One of the common symptoms of COVID-19 is loss of smell or anosmia. This is not uncommon for patients with viral upper respiratory infections. The good news is this is temporary in most cases. The bad news is this prevents the personal detection of odors associated with critical odors from gas leaks, smoke from fires and spoiled food.
While this may not have been a big problem during the summer months, as the current second wave or next phase of COVID-19 increases and people increasingly stay indoors during the winter months, an alternate sense of smell may prove valuable. Fortunately, many smart chemical sensors are offered today and are an integral part of smart homes and smart buildings. In fact, in addition to these stationary systems, robots are increasingly being used to analyze air-borne chemicals.
In fact, one company has modified its bomb sniffing robot into one that can detect coronavirus by detecting volatile organic compounds (VOCs) from breath. Koniku says its Konikore senses faster that common methods by combining synthetic biology (living cells) with silicon.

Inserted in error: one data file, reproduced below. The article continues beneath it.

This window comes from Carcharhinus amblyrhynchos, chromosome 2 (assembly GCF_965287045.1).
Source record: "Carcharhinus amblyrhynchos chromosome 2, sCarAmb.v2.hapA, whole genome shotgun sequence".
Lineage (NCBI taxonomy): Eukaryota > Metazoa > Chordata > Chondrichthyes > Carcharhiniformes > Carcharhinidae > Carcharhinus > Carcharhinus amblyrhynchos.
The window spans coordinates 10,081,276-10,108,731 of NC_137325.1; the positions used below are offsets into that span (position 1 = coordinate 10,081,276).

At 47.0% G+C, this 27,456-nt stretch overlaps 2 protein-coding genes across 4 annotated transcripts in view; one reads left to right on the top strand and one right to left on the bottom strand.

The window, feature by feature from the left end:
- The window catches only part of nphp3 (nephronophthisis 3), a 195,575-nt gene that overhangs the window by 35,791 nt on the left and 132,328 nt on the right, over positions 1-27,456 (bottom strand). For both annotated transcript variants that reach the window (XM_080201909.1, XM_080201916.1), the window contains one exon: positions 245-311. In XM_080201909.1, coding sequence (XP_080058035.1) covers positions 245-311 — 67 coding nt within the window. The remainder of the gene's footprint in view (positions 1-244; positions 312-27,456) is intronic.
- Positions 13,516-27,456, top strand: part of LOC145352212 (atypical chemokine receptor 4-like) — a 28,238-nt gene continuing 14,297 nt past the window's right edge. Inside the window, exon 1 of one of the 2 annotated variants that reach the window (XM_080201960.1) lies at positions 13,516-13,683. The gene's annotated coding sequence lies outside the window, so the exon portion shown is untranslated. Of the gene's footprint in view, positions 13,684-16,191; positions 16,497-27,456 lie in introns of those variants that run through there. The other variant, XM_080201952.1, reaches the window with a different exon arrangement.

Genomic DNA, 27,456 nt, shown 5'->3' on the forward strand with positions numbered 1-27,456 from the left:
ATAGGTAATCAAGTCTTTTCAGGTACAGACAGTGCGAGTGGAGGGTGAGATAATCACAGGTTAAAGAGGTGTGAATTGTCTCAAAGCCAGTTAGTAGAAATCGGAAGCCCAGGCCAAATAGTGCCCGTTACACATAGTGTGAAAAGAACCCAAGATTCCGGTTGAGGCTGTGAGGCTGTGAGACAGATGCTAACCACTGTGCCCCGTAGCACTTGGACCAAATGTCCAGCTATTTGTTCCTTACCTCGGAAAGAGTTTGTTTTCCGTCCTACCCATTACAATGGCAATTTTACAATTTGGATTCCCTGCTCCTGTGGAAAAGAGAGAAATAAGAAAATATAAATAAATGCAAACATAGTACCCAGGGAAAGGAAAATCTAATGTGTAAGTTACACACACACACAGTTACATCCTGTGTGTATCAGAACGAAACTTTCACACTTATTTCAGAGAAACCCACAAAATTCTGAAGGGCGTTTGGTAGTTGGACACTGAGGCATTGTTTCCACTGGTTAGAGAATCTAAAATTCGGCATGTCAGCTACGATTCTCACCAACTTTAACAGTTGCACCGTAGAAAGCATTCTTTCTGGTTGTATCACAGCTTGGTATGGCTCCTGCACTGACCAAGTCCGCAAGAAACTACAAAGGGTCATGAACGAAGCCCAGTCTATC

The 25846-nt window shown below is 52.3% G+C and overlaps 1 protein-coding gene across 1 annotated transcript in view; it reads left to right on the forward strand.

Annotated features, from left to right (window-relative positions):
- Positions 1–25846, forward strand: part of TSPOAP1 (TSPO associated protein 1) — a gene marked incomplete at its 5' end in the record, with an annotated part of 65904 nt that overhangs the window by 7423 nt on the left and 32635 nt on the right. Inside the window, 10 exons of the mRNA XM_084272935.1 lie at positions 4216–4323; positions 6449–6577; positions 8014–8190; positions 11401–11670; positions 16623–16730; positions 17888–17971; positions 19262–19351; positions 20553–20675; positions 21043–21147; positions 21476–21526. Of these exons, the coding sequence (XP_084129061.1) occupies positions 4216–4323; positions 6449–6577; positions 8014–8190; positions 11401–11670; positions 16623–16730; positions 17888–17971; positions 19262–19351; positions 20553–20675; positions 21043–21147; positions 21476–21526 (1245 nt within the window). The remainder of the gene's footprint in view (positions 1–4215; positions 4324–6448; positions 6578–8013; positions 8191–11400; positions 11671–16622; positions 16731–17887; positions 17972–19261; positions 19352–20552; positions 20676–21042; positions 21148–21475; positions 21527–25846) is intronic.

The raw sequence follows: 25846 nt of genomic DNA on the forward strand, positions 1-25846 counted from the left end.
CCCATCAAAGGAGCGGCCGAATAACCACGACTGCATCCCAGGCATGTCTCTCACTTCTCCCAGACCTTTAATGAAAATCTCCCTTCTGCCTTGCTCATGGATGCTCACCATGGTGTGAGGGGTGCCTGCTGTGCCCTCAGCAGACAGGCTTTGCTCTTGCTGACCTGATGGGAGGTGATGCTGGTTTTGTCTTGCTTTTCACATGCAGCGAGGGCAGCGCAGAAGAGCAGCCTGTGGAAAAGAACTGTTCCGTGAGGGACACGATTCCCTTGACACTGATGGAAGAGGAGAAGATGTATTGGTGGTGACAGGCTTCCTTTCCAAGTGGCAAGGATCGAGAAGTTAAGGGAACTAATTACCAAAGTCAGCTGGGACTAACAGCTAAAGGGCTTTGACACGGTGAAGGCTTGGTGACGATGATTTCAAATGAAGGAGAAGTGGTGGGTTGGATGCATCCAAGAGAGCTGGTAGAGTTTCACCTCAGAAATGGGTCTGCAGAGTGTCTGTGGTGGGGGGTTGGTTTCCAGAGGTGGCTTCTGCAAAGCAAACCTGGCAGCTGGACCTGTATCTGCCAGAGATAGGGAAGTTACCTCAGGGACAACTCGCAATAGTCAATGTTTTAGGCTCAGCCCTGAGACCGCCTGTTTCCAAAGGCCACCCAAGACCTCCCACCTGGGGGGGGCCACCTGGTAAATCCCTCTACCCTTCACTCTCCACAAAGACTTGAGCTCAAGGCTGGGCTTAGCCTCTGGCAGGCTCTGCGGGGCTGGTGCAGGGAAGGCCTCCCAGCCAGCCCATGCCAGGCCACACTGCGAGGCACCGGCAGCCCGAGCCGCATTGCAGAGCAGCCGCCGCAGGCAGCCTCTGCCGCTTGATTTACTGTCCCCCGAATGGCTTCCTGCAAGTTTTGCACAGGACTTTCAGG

Similar to many toxic chemicals, deadly airborne viruses including COVID-19 have a unique smell signature. Sensing and analyzing microscopic particles allow the Konikore to read the air and interpret the status to initiate appropriate action. The system’s rapid response can restore confidence in the safety of public spaces including airports, train stations, stadiums, office buildings, cruise ships, malls, schools and more.
FYI: A loss of the sense of taste is frequently associated with the loss of smell with COVID-19. This is called ageusia.